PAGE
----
Redknapp, meanwhile, believes his record as Portsmouth manager is evidence he knows what he is doing. When he took over in 2001-2002 the club was 17th in the old first division. Now, Portsmouth, punching above its weight and over-achieving, is enjoying its second season in the Premiership, a success Redknapp will tell you has been achieved on a shoestring budget.

Picking up free transfers and loan players the wheeler-dealer supreme Redknapp has come up with a winning formula that almost defies belief.

If it ain't broke don't fix it is Redknapp's view, but Mandaric wants to lay foundations for life after Redknapp departs.

Redknapp spoke of his relief at patching things up with Mandaric. "I accept what Milan says about the structure of the club," he said which was rather different from what he was saying a week ago.

"If you want to do that you've got to build a youth academy and everything else, and find the players somewhere to train like Southampton have done. It takes years to do. It's a big investment, but that's the way forward for every football club. I accept that.

"I think you know I'm a football manager, though. And if I'm not in control, I'm not here, am I?"

Redknapp has 18 months to run on his contract and just as Mandaric knows he could not find a better manager for his club, 'Arry' would not want to start again at another club.

It is unlikely that we have heard the last of the Portsmouth power struggle and it may only be a matter of time before Fratton Park becomes Factious Park again.

WHEN LIVERPOOL signed Emlyn Hughes from Blackpool in 1967, Reds manager Bill Shankly drove the player to the Football League's headquarters in Lytham St. Anne's so he could be registered in time to be eligible for the next game.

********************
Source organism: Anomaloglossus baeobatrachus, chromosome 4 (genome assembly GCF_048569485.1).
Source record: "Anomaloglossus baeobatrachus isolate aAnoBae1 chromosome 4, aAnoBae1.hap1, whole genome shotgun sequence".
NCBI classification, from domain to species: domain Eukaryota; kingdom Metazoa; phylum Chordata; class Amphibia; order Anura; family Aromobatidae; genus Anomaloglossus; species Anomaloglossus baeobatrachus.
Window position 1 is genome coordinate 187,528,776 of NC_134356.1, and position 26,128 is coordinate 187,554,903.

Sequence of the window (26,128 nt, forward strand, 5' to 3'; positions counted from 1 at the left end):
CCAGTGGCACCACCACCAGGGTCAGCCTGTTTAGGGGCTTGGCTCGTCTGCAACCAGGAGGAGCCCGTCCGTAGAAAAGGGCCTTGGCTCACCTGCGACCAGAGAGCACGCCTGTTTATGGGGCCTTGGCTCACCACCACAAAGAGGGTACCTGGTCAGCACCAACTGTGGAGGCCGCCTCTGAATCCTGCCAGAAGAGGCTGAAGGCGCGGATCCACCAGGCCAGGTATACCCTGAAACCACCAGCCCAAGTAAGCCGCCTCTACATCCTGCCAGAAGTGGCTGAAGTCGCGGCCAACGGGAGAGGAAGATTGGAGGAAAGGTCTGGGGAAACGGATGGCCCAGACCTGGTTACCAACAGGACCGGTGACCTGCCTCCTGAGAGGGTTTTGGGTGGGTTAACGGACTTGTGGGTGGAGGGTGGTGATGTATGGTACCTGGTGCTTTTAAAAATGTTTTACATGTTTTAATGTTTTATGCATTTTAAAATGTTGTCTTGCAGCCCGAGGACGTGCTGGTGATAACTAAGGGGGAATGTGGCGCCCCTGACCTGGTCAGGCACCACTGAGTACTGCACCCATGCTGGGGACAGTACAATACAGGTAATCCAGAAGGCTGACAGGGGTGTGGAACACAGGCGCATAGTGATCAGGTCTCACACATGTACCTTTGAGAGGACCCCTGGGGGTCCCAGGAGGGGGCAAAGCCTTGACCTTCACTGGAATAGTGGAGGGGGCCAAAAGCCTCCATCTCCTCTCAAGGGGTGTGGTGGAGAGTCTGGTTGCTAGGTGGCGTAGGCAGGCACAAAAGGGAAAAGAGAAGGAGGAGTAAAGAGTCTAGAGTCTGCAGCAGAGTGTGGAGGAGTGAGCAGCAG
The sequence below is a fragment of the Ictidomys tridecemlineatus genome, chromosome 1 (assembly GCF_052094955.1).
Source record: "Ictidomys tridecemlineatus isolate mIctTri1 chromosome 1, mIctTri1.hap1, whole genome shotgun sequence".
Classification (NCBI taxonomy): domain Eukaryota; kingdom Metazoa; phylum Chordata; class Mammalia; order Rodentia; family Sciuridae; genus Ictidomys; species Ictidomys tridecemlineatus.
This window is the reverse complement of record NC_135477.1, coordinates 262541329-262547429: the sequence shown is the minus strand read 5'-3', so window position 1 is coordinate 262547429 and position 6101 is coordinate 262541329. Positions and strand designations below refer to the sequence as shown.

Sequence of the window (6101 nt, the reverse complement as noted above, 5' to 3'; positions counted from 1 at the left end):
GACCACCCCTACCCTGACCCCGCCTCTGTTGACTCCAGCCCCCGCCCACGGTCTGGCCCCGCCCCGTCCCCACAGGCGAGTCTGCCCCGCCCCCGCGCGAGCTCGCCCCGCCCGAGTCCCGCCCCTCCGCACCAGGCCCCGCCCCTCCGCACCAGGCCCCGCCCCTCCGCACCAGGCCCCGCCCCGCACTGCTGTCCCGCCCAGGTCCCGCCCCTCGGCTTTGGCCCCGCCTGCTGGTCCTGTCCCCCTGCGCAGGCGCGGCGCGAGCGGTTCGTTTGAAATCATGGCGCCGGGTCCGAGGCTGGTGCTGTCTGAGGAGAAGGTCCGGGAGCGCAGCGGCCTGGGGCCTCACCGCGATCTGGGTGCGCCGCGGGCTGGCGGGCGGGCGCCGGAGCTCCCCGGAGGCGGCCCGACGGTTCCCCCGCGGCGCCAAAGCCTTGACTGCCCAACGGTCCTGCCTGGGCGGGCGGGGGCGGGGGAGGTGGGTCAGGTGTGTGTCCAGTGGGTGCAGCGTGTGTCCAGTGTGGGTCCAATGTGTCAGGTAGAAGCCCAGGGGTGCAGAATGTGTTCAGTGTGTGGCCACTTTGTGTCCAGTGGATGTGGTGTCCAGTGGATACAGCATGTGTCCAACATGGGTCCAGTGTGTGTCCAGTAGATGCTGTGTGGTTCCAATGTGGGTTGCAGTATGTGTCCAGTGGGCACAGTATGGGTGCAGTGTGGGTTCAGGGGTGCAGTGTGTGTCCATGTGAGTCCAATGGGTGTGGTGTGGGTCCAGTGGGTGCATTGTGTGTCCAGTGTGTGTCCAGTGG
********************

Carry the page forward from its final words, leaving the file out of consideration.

The late Shankly was, in Hughes' words "the worst driver in the world." And going through a set of traffic lights his car hit another vehicle, smashing the lights of the Liverpool manager's Corsair.

After the pair had exchanged details for insurance purposes Shankly drove off but he was soon flagged down by a police car.

"What is it officer?" asked Shankly.

"I'm sorry sir, you can't continue your journey in that car, it has no lights," said the policeman.

"Do you know who's in this car?" asked Shankly.

"No, I don't recognize you," said the policeman.

"Not me you fool. I've got the future captain of England alongside me."

The young lad who had made only 29 appearances for Blackpool at the time did indeed go on to lead his country, winning 62 England caps and being awarded the OBE.

Hughes, who died last week after losing his battle against a brain tumor, was nicknamed Crazy Horse because of his energy and powerful, surging runs from defense.

He became the first Liverpool captain to get his hands on the European Cup in 1977 (the Reds also won the trophy in 1978), while collecting five League Championship medals, two UEFA Cup medals plus an F.A. Cup medal.

After retiring as a player, he had an unsuccessful spell at Rotherham as manager before turning to television where he won a host of new admirers as a captain on the BBC's Question of Sport program.

His grin and infectious laugh became a trademark of the show and Hughes made the front pages after he memorably put an arm around guest Princess Anne when she was on his team.

It was typical of Hughes who treated everyone with the same affection and respect.

Christopher Davies covers Arsenal and the Republic of Ireland for the London Daily Telegraph.